NASA Spots the ‘Great Pumpkin’: Halloween Asteroid a Treat for Radar Astronomers
An asteroid in the shape of a ghoulish skull looks set to fly by Earth again next year, almost exactly 36 months after the creepy space rock was discovered floating through space during the Halloween period.
Dubbed 2015 TB145, or the ‘Halloween asteroid,’ the over 600-meter-wide rock hurtled past Earth on October 31, 2015. Radar images captured by NASA as it came within some 480,000 kilometers of our planet revealed some of the pronounced cavities and ridges that give the macabre looking boulder its distinctive skull-like shape.
Asteroid 2015 TB145 was discovered on Oct. 10, 2015, by the University of Hawaii’s Pan-STARRS-1 (Panoramic Survey Telescope and Rapid Response System) on Haleakala, Maui, part of the NASA-funded Near-Earth Object Observation (NEOO) Program. According to the catalog of near-Earth objects (NEOs) kept by the Minor Planet Center, this is the closest currently known approach by an object this large until asteroid 1999 AN10, at about 2,600 feet (800 meters) in size, approaches at about 1 lunar distance (238,000 miles from Earth) in August 2027.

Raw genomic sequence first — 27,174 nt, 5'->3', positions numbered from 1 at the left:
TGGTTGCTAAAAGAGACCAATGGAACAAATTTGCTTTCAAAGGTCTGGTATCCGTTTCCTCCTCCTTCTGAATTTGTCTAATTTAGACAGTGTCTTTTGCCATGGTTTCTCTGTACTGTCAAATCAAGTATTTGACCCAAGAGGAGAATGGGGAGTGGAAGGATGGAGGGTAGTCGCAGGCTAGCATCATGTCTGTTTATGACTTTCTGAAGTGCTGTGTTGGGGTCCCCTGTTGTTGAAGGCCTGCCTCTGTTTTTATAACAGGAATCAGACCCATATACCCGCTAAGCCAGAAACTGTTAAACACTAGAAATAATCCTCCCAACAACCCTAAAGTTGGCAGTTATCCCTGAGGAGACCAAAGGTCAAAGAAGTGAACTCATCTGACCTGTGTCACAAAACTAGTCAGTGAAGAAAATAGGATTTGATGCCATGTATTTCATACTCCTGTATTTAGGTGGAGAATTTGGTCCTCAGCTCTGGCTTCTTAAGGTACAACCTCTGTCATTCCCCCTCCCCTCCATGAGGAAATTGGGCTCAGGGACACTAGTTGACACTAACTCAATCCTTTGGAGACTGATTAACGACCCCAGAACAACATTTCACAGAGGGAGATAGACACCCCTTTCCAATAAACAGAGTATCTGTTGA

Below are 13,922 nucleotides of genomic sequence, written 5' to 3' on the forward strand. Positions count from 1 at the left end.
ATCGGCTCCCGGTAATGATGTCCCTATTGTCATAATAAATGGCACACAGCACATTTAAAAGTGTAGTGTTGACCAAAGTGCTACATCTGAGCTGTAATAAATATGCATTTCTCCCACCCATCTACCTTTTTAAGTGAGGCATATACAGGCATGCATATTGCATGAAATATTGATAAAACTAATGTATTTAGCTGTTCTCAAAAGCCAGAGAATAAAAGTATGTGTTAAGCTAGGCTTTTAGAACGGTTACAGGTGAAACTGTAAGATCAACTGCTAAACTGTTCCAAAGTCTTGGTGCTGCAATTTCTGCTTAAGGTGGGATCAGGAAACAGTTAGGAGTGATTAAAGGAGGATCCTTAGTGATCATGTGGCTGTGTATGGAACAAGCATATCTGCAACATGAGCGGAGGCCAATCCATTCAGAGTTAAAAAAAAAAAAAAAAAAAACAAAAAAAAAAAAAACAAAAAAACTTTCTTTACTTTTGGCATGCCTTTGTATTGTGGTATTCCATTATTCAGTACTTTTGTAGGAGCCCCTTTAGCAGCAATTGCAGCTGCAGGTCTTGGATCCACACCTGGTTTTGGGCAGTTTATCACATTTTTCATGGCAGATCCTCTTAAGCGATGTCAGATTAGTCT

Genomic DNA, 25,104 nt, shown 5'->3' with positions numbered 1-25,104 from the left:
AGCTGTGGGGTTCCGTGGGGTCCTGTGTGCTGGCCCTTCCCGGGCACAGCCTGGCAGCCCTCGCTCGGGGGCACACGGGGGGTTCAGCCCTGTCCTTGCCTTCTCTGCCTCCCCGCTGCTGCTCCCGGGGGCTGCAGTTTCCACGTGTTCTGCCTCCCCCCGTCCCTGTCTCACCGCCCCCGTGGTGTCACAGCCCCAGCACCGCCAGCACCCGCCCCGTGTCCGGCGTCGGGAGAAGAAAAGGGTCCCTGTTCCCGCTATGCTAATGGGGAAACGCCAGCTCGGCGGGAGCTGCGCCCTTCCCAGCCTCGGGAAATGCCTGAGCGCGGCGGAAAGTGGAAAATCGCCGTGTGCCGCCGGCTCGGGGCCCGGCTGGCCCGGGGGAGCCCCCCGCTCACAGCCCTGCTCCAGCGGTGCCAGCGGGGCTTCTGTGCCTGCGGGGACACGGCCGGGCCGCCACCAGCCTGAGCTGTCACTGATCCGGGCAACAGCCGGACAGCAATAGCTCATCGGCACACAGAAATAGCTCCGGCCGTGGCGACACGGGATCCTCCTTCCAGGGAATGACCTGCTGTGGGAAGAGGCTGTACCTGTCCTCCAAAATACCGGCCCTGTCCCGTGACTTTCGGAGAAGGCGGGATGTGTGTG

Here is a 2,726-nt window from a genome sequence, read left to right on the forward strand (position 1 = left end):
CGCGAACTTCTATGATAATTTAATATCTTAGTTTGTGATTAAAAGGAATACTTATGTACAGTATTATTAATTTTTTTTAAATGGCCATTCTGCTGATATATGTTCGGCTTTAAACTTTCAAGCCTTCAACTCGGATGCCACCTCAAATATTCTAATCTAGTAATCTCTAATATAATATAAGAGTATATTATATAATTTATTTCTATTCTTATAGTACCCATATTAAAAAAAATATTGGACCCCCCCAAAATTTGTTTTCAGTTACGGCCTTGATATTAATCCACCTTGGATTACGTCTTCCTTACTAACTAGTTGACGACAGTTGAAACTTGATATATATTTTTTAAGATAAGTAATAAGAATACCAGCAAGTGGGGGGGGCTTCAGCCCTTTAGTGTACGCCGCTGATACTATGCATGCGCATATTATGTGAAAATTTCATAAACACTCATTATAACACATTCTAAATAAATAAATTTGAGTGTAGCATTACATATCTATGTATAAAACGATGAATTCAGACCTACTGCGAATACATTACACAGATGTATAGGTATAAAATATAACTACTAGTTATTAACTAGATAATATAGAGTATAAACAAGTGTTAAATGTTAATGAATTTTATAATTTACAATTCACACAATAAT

“The trajectory of 2015 TB145 is well understood,” said Paul Chodas, manager of the Center for Near Earth Object Studies at NASA’s Jet Propulsion Laboratory, Pasadena, California. “At the point of closest approach, it will be no closer than about 300,000 miles — 480,000 kilometers or 1.3 lunar distances. Even though that is relatively close by celestial standards, it is expected to be fairly faint, so night-sky Earth observers would need at least a small telescope to view it.”
The gravitational influence of the asteroid is so small it will have no detectable effect on the moon or anything here on Earth, including our planet’s tides or tectonic plates.
The Center for NEO Studies at JPL is a central node for NEO data analysis in NASA’s Near-Earth Object Observation Program and a key group involved with the international collaboration of astronomers and scientists who keep watch on the sky with their telescopes, looking for asteroids that could be a hazard to impact our planet and predicting their paths through space for the foreseeable future.